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Oxygen Shortage in Mexico Spurs Profiteering

COVID AND CRIME / 8 FEB 2021 BY KATYA BLESZYNSKA EN

With oxygen in short supply in Mexico amid the COVID-19 pandemic, a black market is expanding — in another example of medical shortages spurring fraud and profiteering.

On February 1, Ricardo Sheffield, the head of Mexico’s national consumer protection agency, PROFECO, said that more than 130 online ads and 1,200 Facebook profiles were fraudulently selling oxygen cylinders, Excelsior reported.

“Ignore the offers you see on social media, because they feed a black market, they are stolen cylinders for industrial purposes, you can’t use them to breathe,” he warned at an earlier press conference.

SEE ALSO: Theft of Critical Medical Equipment Surges in Latin America

A release by Mexico City’s Secretariat of Public Security (Secretaría de Seguridad Ciudadana – SSC) also flagged fake sites of medical gas companies that offered oxygen cylinders for purchase, rental or refill. Once people handed over deposits and their personal information, the sites vanished.

Almost 90 percent of hospitals in Mexico are now at full capacity. Many families have had to treat sick relatives at home. The severe shortage in oxygen has left them vulnerable to price gouging and fraud, officials said.

The crisis is also leading to cases of violent crime. On January 19, two armed men were caught hijacking a truck delivering 55 empty oxygen canisters to a plant near the central municipality of Ecatepec. That same day, a gunman entered a hospital in the north-western state of Sonora, fleeing with seven tanks.

InSight Crime Analysis

The black market in oxygen has been exposed in several Latin American countries, and scams surrounding medical supplies continue to thrive amid the COVID-19 crisis.

In Brazil, the city of Manaus has been hit hard by the pandemic. By October of last year, 76 percent of the city’s two million residents had been infected, researchers estimated.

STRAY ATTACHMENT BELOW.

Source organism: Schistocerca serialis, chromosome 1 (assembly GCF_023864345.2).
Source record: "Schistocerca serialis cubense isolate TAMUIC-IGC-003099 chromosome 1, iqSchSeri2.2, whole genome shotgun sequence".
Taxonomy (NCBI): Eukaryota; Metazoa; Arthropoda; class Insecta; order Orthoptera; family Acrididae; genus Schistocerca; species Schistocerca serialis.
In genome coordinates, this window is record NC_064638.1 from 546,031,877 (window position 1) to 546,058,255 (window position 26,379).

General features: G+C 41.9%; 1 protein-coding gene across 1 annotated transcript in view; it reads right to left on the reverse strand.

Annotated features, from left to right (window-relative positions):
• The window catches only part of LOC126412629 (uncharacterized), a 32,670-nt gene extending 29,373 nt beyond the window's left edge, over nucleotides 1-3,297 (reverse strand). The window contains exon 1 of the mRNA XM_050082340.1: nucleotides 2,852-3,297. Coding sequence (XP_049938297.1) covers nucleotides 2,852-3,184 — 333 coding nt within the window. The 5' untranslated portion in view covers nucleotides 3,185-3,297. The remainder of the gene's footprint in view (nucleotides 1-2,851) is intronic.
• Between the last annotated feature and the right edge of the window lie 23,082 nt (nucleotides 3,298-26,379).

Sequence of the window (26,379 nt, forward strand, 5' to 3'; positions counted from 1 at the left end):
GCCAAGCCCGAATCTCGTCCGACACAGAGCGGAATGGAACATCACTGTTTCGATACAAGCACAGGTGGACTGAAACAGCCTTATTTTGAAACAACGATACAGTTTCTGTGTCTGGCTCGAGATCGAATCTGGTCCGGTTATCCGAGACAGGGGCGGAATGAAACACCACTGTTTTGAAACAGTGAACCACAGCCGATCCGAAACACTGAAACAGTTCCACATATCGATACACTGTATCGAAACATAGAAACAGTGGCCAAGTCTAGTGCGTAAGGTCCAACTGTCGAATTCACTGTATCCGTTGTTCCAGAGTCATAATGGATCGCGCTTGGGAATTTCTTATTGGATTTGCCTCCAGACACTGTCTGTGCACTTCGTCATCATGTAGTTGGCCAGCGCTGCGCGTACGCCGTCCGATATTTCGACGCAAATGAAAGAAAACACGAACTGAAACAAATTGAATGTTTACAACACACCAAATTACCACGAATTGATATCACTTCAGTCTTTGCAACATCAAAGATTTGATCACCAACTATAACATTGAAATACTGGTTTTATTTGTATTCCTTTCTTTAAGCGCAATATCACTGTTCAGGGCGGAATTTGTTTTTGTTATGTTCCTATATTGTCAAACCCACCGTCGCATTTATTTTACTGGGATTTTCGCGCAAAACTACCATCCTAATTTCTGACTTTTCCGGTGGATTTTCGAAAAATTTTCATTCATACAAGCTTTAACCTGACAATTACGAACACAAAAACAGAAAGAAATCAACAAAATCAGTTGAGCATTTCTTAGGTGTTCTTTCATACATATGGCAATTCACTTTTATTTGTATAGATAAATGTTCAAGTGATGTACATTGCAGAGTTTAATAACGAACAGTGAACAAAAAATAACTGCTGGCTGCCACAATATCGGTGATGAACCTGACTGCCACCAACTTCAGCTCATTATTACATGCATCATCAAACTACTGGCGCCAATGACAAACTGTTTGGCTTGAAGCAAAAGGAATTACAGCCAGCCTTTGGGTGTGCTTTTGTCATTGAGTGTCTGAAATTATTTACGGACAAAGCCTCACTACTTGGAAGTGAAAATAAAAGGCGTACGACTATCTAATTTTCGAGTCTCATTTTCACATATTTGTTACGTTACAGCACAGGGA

In Manaus, doctors from overwhelmed hospitals have been handing empty canisters to family members of patients with COVID-19, instructing them to find any way possible to refill them.

SEE ALSO: GameChangers 2020: 3 Ways Criminal Groups Overcame Coronavirus

Brazilian news portal UOL reported that the lack of oxygen cylinders in Manaus created a “parallel market,” with some people spending up to 5,000 reais ($920) per cylinder — a fivefold increase.

In Peru, the oxygen demand is also outweighing supplies, encouraging illegal sales. Medical gas company Praxair said in a news release that “unscrupulous people have been offering for sale to the public, oxygen and cylinders, usurping the name and corporate identity of the company.” Some families have sold personal belongings to pay the 4,500 soles (around $1,230) required for each canister.

Peruvian businessman José Luis Barsallo, of the coastal Callao region, was nicknamed the “Oxygen Angel” for his commitment to supply the tanks at fair prices, stating in an interview back in June that “he didn’t know how people that raised their prices could sleep at night.”

Barsallo, however, received threats from illegal sellers, forcing him to stop providing tanks, according to a preliminary investigation.

All three countries are trying to find ways to resolve the oxygen shortage. The Mexican government has increased canister imports from the United States. It has also reached an agreement with the country’s industrial gas plants to ensure 70 percent of production gets converted into medical use.

In Peru, the government is setting up 20 new gas canister plants across the country to fulfill demand. Brazil has even accepted 132,000 liters of oxygen from Venezuela, despite the two countries’ frosty relationship.

The oxygen canisters are another item in a long list of healthcare supplies –from face masks and hand gel to vaccines and personal protection equipment — to have made their way to the black market or been used in fraud schemes.

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